This time it's personal: Data breaches

This time it's personal: Data breaches
This time it's personal: Data breaches
That tag line was famously used in Jaws 4: The Revenge, to set up an improbable scenario where a great white shark follows a beleaguered woman to the Bahamas and targets her and hers. But while even the most industrious shark is not likely to take such a long swim to settle a personal vendetta (we saw what the woman's polipagce chief husband did to its compadre in the first Jaws), the line could more appropriately be used to describe the menacing adversaries lurking in the deep, ready to strike unsuspecting enterprises or consumers in a devastating data breach when the right bait is dangled.

It seems as if the most recent data breaches – like those at the Office of Personnel Management (OPM) and insurance company Anthem – are tinged with the personal. That is, attackers are seeking sensitive personal information that they can use further down the line for heaven knows what. 

It almost makes you long for the good old days when large breaches were almost exclusively in the domain of retailers like Target, Neiman Marcus and Home Depot. 

Of late, though, breaches have branched out. Their widening circle is scooping up a greater variety of data, attackers are craftier and patient (like the shark in Jaws, they're willing to lie in wait until the time is right), and the breaches are more sophisticated…and inevitable.

In fact, a recent Gartner report says that “prevention is futile in 2020,” and Rep. Ted Lieu (D-Calif.) voices the often-repeated assertion that there are two types of companies – those which have been breached and those which don't know they've been breached.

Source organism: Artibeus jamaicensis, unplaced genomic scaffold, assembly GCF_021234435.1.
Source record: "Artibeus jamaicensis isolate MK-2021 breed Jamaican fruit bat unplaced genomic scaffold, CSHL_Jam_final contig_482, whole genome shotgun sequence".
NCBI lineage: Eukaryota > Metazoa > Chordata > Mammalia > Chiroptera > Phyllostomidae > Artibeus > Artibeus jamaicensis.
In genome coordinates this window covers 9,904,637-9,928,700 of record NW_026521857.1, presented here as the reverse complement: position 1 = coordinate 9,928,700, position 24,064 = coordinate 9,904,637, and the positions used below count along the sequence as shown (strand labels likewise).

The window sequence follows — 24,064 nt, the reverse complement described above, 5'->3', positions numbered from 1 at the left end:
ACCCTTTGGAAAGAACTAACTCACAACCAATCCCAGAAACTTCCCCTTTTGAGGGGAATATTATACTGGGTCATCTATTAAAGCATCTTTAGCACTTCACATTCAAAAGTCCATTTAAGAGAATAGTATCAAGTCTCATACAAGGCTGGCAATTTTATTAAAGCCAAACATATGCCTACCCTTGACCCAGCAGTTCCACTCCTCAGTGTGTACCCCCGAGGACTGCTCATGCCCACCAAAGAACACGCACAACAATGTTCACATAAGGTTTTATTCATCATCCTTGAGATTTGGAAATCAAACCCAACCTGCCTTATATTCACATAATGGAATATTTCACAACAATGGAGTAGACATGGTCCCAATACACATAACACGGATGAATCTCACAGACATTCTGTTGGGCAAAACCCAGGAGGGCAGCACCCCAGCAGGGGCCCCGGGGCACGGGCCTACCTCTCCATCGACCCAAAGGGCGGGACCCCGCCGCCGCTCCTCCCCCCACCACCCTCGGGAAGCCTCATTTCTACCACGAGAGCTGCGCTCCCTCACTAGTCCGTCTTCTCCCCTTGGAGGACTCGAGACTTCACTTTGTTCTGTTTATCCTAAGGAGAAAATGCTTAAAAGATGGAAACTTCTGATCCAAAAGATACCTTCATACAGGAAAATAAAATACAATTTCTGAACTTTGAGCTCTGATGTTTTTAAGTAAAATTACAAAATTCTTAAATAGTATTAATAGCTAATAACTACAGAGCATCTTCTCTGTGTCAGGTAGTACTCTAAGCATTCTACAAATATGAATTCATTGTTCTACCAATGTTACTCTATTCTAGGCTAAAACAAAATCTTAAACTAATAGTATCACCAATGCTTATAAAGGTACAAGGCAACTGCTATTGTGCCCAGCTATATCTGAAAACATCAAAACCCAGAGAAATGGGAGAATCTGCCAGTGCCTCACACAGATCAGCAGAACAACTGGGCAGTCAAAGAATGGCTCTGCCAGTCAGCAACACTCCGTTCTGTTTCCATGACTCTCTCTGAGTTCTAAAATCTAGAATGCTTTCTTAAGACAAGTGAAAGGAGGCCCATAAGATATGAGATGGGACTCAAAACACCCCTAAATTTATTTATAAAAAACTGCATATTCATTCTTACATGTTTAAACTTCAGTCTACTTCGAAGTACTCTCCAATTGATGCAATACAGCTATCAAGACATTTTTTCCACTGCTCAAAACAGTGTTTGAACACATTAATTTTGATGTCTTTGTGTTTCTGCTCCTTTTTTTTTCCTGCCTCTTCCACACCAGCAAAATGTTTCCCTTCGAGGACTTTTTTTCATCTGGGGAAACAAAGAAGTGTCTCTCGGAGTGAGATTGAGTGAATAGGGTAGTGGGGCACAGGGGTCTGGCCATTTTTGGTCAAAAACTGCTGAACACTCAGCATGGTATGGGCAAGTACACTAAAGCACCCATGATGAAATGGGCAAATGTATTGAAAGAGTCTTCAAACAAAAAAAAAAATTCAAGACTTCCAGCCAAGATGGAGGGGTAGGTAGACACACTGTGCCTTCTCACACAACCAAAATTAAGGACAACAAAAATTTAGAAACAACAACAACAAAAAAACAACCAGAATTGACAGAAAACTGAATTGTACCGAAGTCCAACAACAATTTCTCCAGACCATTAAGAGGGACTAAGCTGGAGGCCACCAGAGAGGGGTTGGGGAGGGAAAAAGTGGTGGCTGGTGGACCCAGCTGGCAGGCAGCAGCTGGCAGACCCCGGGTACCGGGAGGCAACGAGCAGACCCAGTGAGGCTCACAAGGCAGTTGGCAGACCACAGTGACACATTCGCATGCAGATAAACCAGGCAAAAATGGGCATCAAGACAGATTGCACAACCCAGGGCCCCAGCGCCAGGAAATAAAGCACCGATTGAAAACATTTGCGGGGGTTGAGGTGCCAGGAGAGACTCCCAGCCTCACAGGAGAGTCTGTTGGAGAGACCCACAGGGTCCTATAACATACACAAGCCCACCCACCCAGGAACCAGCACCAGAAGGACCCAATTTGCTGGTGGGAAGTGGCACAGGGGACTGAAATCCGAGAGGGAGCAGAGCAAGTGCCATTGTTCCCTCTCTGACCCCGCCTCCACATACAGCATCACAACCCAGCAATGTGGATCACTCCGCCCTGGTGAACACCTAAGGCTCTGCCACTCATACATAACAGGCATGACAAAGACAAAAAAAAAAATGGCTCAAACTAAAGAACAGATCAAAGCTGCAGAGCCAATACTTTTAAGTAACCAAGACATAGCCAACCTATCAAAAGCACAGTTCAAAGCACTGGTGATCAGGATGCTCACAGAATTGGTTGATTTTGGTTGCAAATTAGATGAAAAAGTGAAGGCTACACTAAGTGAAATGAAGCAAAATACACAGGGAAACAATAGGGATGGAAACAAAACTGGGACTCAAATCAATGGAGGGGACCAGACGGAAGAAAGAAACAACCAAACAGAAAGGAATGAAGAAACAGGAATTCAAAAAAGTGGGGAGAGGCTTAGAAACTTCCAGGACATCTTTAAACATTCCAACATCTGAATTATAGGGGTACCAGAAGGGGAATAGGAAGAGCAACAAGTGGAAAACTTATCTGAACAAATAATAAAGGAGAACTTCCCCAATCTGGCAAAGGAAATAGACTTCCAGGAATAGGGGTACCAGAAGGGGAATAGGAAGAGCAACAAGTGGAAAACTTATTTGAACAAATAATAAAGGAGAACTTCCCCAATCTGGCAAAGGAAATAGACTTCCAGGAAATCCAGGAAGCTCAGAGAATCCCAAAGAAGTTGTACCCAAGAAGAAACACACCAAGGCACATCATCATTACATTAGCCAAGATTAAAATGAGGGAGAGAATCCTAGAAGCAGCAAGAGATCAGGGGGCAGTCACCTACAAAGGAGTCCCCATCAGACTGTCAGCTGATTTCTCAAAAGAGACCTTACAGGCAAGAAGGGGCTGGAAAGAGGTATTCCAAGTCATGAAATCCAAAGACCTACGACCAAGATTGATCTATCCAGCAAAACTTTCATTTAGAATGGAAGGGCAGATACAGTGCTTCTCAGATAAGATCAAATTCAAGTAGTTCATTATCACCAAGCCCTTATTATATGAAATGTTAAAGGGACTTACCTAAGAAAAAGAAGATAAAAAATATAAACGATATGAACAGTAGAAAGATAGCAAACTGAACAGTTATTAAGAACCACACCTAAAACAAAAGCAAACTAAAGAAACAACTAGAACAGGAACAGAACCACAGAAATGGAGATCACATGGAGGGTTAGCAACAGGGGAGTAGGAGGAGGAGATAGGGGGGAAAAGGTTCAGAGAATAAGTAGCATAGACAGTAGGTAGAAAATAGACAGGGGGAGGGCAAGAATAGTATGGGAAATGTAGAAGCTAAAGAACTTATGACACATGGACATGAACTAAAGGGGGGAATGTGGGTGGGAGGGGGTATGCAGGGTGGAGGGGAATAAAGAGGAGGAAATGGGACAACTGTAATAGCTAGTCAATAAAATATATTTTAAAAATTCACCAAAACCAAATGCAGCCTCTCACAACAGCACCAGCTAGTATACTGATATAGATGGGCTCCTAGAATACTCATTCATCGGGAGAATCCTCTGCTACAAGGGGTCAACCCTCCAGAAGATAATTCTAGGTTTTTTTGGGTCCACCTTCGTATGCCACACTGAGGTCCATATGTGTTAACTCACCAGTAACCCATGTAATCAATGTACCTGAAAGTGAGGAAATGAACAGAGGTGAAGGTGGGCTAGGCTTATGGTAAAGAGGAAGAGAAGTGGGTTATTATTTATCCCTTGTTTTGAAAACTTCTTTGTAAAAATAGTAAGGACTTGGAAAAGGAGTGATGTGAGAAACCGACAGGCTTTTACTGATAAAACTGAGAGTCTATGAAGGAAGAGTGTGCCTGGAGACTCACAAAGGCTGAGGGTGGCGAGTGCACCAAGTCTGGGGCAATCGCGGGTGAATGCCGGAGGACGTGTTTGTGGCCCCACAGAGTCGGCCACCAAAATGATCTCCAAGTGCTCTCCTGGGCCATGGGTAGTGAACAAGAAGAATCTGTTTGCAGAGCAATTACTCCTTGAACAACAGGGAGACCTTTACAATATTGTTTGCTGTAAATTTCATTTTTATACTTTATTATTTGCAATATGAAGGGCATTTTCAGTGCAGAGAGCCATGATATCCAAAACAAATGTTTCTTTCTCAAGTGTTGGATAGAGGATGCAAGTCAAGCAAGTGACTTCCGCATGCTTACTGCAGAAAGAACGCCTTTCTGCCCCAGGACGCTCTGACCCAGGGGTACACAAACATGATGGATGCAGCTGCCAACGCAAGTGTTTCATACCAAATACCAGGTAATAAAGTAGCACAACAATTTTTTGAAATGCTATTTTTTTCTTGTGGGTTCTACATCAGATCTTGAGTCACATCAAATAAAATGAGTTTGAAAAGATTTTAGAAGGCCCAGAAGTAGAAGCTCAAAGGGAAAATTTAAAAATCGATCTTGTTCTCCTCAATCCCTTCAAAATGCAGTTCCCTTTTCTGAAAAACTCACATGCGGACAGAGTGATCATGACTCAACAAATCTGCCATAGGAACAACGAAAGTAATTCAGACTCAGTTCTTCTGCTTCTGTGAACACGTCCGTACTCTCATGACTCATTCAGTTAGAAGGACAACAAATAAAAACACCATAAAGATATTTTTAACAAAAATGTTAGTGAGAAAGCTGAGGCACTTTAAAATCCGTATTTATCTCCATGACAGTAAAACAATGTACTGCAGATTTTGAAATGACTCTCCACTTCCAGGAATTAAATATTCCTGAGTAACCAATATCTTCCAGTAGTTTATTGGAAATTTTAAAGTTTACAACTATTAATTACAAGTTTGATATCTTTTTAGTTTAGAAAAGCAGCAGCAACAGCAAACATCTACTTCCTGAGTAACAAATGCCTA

Both could pay a hefty price. The Ponemon Institute put the average total cost of a data breach at $3.79 million – an increase of 23 percent over the past two years – and most organizations are paying a much higher toll in the longer term effects of lost intellectual property, namely reputations tarnished and inevitable lawsuits from angry customers, financial institutions and partners. 

Our experts: 
Data breach 

Tod Beardsley, principal security research manager. Rapid7 

Fengmin Gong, co-founder and chief strategy officer, Cyphort 

Ken Griffin, director of IT operations and services, Harvard Business Publishing 

J. Trevor Hughes, president and CEO, International Association of Privacy Professionals 

Jeffrey Ingalsbe, CISO, Flexible Plan Investments 

John D. Johnson, global security architect, John Deere 

Tim (TK) Keanini, CTO, Lancope Sarah Lahav, CEO, SysAid Technologies 

Steve Martino, vice president and CISO, Cisco 

Miller Newton, president and CEO, PKWare 

Kymberlee Price, senior director of researcher operations, Bugcrowd 

Richard Rushing, CISO, Motorola Mobility 

Arieh Shalem, CISO, Orange 

Yan Zhu, software engineer, Yahoo

When Chris Valasek, former director of vehicle security at IOActive, and former Twitter executive Charlie Miller, both now on Uber's security team, found a vulnerability in late 2013 to 2015 vehicles with a Uconnect feature, Chrysler Fiat was compelled to issue a voluntary recall of nearly 1.4 million Dodge, Chrysler and Jeep vehicles for a software update or risk attackers gaining access to cars whose IP addresses they could have uncovered. The carmaker, along with entertainment system provider Harman, now faces a class-action lawsuit.